Bedlam. We are all familiar with the word and its definition as a ‘scene of uproar and confusion’. But what is the association with the parish of Eythorne?
In 1247, a priory dedicated to St Mary of Bethlehem was established in London. Soon the priory became a hospital for the care and treatment of people with mental illness. In Middle English, the word ‘Bethlehem’ was often shortened to ‘Bethlem’ and the hospital became known as Bethlem Royal Hospital. ‘Bedlam’ was used an alternative spelling to ‘Bethlem’ and, because of its association with mental health problems, the word entered the English language with its current meaning.
Bethlem Royal Hospital was located first in Bishopsgate (from 1247 to 1676), then at Moorfields (from 1676 to 1815), St George's Fields, Southwark (from 1815 to 1930), and Monks Orchard, Beckenham (from 1930 to the present day). The hospital became world famous for its pioneering work in mental health and many wealthy benefactors contributed to its finances. To this day, the hospital holds endowment estates in London and Lincolnshire and, until 1947, it owned large areas of land in the parish of Eythorne. This is our link with Bedlam.
The Hospital Archives at Beckenham contain a wealth of interesting artefacts relating to their holdings in our parish, including maps, drawings and specifications of some of their properties.
The hospital owned four farms in the parish; Haynes Farm, Eythorne Court Farm and Brimsdale Farm in Eythorne, plus Barfrestone Court Farm. The archives hold detailed maps showing these farms, for example the 1844 plan of Haynes, Eythorne Court and Brimsdale farms, part of which is shown here.
Flax Court Lane did not exist in 1844 – it is just possible to see the pencilled-in outline of the lane and the position of the farm cottages that were built in 1913. The access to Brimsdale Farm was along what is now the bridleway. There was no track between Flax Court and Brimsdale Farms and, of course, no railway – although proposed routes for the railway are also pencilled in. Note that the railway route near Eythorne Court is more or less correct but the Guildford colliery branch was eventually constructed in a more westerly direction. The lands bordered and etched in red were transferred from Lord Guildford to Bethlem Hospital in 1897. In exchange, the Hospital transferred lands bordered and etched in green.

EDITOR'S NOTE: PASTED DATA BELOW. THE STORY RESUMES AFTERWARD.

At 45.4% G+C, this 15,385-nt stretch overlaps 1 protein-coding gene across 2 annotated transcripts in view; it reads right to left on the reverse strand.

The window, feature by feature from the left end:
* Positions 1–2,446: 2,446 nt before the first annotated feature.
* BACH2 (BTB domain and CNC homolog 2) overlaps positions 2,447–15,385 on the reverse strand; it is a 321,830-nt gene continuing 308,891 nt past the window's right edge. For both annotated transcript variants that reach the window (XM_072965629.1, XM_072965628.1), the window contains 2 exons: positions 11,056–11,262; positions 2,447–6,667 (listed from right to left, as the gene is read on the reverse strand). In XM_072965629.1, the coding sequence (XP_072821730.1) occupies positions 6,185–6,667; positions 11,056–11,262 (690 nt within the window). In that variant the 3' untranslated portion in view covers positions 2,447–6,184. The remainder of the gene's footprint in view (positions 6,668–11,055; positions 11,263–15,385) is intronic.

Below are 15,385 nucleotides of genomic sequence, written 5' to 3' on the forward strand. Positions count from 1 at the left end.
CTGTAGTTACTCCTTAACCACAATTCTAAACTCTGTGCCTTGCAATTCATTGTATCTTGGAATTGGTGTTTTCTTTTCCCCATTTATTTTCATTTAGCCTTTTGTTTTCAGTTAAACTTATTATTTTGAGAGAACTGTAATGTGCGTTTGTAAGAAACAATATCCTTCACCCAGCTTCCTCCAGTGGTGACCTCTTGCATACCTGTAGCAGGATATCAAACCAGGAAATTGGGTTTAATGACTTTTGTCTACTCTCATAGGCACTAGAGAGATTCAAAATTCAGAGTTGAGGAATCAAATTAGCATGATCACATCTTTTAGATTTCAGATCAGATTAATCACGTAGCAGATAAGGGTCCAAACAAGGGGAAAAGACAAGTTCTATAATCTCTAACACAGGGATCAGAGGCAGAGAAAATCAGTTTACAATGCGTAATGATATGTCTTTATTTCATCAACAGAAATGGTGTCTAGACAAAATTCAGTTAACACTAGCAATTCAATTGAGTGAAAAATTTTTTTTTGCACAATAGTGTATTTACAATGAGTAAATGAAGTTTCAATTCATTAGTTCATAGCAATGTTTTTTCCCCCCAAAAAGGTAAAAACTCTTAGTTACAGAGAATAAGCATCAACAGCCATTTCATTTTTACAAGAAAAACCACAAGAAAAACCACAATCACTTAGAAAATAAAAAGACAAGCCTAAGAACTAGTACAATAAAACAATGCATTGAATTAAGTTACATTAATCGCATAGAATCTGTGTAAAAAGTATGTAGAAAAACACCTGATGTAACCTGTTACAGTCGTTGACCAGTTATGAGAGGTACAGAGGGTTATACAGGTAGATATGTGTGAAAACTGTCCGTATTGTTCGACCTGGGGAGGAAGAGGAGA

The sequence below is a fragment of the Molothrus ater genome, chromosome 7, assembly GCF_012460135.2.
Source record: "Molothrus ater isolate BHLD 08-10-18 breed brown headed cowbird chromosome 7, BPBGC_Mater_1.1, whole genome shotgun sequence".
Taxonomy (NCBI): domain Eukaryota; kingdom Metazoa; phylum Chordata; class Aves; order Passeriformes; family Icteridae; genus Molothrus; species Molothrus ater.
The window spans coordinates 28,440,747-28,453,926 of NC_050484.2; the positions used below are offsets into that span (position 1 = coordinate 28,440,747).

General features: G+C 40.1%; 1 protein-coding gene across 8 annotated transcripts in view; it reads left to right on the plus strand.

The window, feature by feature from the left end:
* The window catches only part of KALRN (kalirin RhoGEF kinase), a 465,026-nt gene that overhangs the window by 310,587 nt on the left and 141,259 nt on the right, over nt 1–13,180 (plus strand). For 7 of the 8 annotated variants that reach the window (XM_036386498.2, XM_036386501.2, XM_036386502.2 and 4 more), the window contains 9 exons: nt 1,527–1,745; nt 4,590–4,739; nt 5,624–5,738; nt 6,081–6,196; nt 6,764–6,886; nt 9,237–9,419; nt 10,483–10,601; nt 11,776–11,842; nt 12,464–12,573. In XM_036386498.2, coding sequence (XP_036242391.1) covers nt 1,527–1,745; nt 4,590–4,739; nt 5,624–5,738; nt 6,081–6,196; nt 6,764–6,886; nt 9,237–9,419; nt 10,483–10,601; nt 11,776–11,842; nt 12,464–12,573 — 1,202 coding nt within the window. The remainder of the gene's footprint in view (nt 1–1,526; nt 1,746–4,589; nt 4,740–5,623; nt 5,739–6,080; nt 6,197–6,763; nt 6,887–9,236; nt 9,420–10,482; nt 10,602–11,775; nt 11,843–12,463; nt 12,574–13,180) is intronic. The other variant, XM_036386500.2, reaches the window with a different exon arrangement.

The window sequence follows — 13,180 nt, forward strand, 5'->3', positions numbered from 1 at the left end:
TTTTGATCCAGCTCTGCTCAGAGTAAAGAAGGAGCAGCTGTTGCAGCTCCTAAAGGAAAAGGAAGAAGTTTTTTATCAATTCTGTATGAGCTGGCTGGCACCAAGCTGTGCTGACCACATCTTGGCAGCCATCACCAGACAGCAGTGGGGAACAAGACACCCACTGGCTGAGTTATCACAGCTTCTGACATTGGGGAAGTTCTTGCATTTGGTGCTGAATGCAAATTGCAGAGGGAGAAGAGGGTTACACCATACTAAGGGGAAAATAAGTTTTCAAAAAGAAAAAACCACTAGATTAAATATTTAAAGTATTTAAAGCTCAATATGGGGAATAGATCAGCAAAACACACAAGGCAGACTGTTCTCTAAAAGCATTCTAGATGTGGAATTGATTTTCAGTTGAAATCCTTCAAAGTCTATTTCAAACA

The archive also contains detailed drawings for Brimsdale Farm Cottages such as the one below.
The cottages, at the bottom of Flax Court Lane, have been extensively altered since 1913 but the original structure can still be recognised from the drawing.
The total area of the three farms was 438 acres and, until quite recently, the boundaries of the Hospital properties were marked by iron posts bearing the Hospital Crest (in Flax Court Lane and Barfrestone Road).
Older residents of the parish still remember when all four farms were working, but now only Haynes and Barfrestone Court remain as agricultural enterprises. Eythorne Court farmhouse was once owned by the manager of the East Kent Light Railway and, during the second world war, was used as accommodation for the troops that manned the railway gun emplacement on the Coldred spur. Most of the Brimsdale Farm buildings have disappeared, except for the cow barn (since converted) which was used for Saturday night dances by the troops during the war. Another historic landmark is the ‘Churchill Chestnut Tree’ in the meadow between the railway and Brimsdale bridleway. It was here that Sir Winston Churchill reviewed the artillery garrison when visiting Eythorne during the war.
The Hospital continued to own land in the parish until 1947 when, as reported in The Times of July 30th, 377 acres were sold for the princely sum of £15,200!